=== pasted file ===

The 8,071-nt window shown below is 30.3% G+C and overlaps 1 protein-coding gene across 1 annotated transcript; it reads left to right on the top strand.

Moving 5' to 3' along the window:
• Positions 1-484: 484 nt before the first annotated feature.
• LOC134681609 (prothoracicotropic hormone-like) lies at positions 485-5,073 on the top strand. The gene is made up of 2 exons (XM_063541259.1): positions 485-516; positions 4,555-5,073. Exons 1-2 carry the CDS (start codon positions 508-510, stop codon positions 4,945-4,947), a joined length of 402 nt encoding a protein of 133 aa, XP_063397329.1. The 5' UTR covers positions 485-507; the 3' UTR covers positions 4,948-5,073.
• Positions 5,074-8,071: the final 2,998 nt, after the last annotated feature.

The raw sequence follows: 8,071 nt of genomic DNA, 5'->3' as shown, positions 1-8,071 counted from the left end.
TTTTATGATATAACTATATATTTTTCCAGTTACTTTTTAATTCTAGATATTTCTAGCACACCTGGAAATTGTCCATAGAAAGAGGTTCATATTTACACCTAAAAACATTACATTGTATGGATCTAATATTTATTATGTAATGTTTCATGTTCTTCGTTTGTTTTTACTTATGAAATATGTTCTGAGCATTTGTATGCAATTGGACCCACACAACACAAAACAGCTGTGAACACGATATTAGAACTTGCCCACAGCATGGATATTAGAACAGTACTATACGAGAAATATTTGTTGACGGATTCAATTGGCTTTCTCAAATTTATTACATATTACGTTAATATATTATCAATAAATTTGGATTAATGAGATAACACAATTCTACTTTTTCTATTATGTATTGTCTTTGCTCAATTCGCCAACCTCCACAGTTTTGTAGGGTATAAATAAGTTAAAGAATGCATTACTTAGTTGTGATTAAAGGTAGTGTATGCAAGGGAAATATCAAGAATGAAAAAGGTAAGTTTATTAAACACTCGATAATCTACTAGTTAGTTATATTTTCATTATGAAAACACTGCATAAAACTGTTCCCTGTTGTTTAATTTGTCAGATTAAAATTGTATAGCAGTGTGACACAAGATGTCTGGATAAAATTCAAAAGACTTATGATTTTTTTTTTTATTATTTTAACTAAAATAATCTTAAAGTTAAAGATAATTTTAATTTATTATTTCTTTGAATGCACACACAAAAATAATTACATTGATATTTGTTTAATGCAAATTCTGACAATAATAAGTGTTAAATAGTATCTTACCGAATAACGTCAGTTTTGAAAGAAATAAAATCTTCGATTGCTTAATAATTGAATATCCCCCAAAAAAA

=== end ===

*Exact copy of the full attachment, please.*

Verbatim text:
The 8,071-nt window shown below is 30.3% G+C and overlaps 1 protein-coding gene across 1 annotated transcript; it reads left to right on the top strand.

Moving 5' to 3' along the window:
• Positions 1-484: 484 nt before the first annotated feature.
• LOC134681609 (prothoracicotropic hormone-like) lies at positions 485-5,073 on the top strand. The gene is made up of 2 exons (XM_063541259.1): positions 485-516; positions 4,555-5,073. Exons 1-2 carry the CDS (start codon positions 508-510, stop codon positions 4,945-4,947), a joined length of 402 nt encoding a protein of 133 aa, XP_063397329.1. The 5' UTR covers positions 485-507; the 3' UTR covers positions 4,948-5,073.
• Positions 5,074-8,071: the final 2,998 nt, after the last annotated feature.

The raw sequence follows: 8,071 nt of genomic DNA, 5'->3' as shown, positions 1-8,071 counted from the left end.
TTTTATGATATAACTATATATTTTTCCAGTTACTTTTTAATTCTAGATATTTCTAGCACACCTGGAAATTGTCCATAGAAAGAGGTTCATATTTACACCTAAAAACATTACATTGTATGGATCTAATATTTATTATGTAATGTTTCATGTTCTTCGTTTGTTTTTACTTATGAAATATGTTCTGAGCATTTGTATGCAATTGGACCCACACAACACAAAACAGCTGTGAACACGATATTAGAACTTGCCCACAGCATGGATATTAGAACAGTACTATACGAGAAATATTTGTTGACGGATTCAATTGGCTTTCTCAAATTTATTACATATTACGTTAATATATTATCAATAAATTTGGATTAATGAGATAACACAATTCTACTTTTTCTATTATGTATTGTCTTTGCTCAATTCGCCAACCTCCACAGTTTTGTAGGGTATAAATAAGTTAAAGAATGCATTACTTAGTTGTGATTAAAGGTAGTGTATGCAAGGGAAATATCAAGAATGAAAAAGGTAAGTTTATTAAACACTCGATAATCTACTAGTTAGTTATATTTTCATTATGAAAACACTGCATAAAACTGTTCCCTGTTGTTTAATTTGTCAGATTAAAATTGTATAGCAGTGTGACACAAGATGTCTGGATAAAATTCAAAAGACTTATGATTTTTTTTTTTATTATTTTAACTAAAATAATCTTAAAGTTAAAGATAATTTTAATTTATTATTTCTTTGAATGCACACACAAAAATAATTACATTGATATTTGTTTAATGCAAATTCTGACAATAATAAGTGTTAAATAGTATCTTACCGAATAACGTCAGTTTTGAAAGAAATAAAATCTTCGATTGCTTAATAATTGAATATCCCCCAAAAAAA